By Steve Ramos
Pottsville, Ark. — A Pope County jury listened to four hours of testimony today in a courtroom drama that is being compared to the O. J. Simpson trial for the amount of international interest it has drawn.
Lucy Grabowski, commonly known as the Tooth Fairy, listened with what appeared to be a calm demeanor as Pope County District Attorney Carl Ray Vandiver told the eight-men, three-women and one-transexual jury that not only did the Tooth Fairy break into Ima Hogg’s home April 1, she is a suspect in the breaking and entering of millions of other homes over several centuries.
“I’m here to tell ya that little gal sittin’ over yonder ain’t no innocent creature,” Vandiver said. “No, sir, she ain’t. Truth be told, she has been breakin’ and enterin’ homes for God knows how long. I’m here to tell ya, she is a criminal the likes of which we ain’t seen since I can’t tell you when.”
On the witness stand, Hogg testified she had gotten out of bed at 1 a.m. when she heard a tinkling sound coming from where her daughter, Charlene, was sleeping.
“Well, I knowd right off sumpin’ was wrong,” Hogg said. “At first I thought it was my boyfriend throwing pebbles at the window, but then I remembered he don’t come around when my husband is to home. So I shook my husband Aubrey Gene and I says to him, ‘Aubrey Gene,’ I says, ‘Git up. I hear some rattlin’ a comin’ from Charlene’s room.’ Well, I don’t know whut I was a thankin’ cause the whole county knows a train won’t wake him up when he goes to bed drunk.”
Hogg testified she crept to the other end of the RV her family has been living in since her husband was laid off at the sawmill, and she caught the Tooth Fairy in the act of breaking and entering.
“I saw it with my own eyes, I did.” Hogg said. “I thought it was a lightning bug at first, a beatin’ against the window, but then I saw whod it was. I seen pictures of that little gal on wanted posters over at the courthouse when I was paying my probation fines, so I knew right off she was on my premises to try to steal sumpin’. Probably my Opryland thimble collection.”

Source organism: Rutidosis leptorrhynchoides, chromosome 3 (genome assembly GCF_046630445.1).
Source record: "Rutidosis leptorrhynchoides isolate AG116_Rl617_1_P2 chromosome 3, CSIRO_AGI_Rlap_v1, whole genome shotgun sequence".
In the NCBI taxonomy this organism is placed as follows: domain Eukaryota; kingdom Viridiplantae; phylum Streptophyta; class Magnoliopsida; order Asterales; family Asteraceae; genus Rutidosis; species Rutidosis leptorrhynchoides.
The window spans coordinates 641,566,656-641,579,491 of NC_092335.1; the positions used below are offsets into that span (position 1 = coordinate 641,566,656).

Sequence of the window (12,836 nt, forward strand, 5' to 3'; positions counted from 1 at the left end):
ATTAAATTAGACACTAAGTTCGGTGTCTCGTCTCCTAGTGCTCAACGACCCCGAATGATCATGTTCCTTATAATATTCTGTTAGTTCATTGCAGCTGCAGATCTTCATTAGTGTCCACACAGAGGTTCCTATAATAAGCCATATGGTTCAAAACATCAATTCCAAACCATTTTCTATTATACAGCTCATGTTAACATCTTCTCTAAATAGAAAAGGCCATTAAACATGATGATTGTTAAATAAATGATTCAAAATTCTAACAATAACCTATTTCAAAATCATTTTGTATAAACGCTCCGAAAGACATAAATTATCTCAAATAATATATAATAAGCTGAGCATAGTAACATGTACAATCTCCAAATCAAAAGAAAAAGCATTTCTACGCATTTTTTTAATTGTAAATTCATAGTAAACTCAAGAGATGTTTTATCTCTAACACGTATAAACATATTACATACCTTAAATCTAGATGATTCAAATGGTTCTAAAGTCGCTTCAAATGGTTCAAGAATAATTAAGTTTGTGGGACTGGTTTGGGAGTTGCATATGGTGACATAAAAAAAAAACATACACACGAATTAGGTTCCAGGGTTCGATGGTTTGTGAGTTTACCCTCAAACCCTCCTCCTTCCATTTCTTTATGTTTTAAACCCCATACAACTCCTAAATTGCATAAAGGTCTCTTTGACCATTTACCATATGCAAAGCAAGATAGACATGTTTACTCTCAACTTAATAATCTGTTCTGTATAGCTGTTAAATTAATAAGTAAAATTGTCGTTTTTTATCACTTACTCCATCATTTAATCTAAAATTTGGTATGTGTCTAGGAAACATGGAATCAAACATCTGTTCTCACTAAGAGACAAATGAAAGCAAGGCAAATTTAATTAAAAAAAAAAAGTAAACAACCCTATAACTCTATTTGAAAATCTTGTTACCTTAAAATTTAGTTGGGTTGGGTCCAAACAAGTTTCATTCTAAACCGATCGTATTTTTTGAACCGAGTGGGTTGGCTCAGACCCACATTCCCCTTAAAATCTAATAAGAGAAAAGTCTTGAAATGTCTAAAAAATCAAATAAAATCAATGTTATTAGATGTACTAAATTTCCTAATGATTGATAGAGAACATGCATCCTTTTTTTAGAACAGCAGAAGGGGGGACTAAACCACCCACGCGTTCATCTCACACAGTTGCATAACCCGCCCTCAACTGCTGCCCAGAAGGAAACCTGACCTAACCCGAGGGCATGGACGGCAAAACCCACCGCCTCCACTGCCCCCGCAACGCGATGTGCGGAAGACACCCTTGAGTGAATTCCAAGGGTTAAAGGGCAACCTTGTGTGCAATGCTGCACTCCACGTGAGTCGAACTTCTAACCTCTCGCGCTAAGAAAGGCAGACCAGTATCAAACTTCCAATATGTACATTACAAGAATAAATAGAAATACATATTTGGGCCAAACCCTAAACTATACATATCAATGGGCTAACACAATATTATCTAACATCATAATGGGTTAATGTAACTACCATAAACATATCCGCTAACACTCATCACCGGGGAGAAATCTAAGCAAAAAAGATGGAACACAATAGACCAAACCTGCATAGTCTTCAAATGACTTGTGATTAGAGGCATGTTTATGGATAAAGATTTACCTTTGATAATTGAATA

Vandiver also called several Arkansas law enforcement officers to the stand to question them about the history of breaking and entering reports they’ve received concerning the Tooth Fairy.
“Oh, she looks right harmless,” said Arkansas State Police Capt. Clem Hollister. “Fact is, we’ve been after her for some time. Heck, my granddaddy’s granddaddy was after her when he was alive.”
Vandiver asked Hollister if the person he was looking for was in the courtroom.
“She shore ’nuff is,” he replied, as he pointed the Tooth Fairy out for the jury.
Vandiver accused the Tooth Fairy of stealing hundreds of items from homes under the pretense of replacing a tooth under a child’s pillow with money.
“It’s the biggest con we’ve ever seen,” he said. “Now who in his right mind would want a dirty ol’ tooth, much less leave money for it? No, sir. That critter sittin’ over yonder comes in and steals our hard-earned TVs and everthang else we done bought with our government support checks. That’s what she does.”
Television crews from around the world scrambled to interpret Vandiver’s words, flippin through a redneck dictionary compiled by Paula Deen, who has been selling them on the courthouse steps.
Vandiver drew a gasp from the jury and courtroom spectators when he accused the Tooth Fairy of more than theft. He alleges she also dispenses a dust that is causing some of the males in the county to act “funny”.
“I got me a nephew over in Little Rock, and I can’t make hide nor hair of what he’s a doin’. Thing is, ever since he lost a tooth when he was not more than six, he been actin’ mighty strange. Why his friends over in Little Rock call him Kirkella now, and he’s over there working as a nurse. Now I ask you. When is it natural for a man to work as a nurse?”
Vandiver said his experts tell him the dust the Tooth Fairy sprinkles on the children can cause gender confusion.
“They don’t call it fairy dust for nutin’, said Arkansas Tech University Professor Dovalina Rice.
The state will continue to call witnesses when the trial resumes Monday. The Tooth Fairy’s defense attorneys, all from New York City, say they will present evidence that will result in an acquittal. They declined to comment further. If convicted of the charges, the Tooth Fairy could face a minimum of 50 years in the Arkansas Department of Corrections.
“That’ll learn her not to mess with us Arkansas folks,” Vandiver said.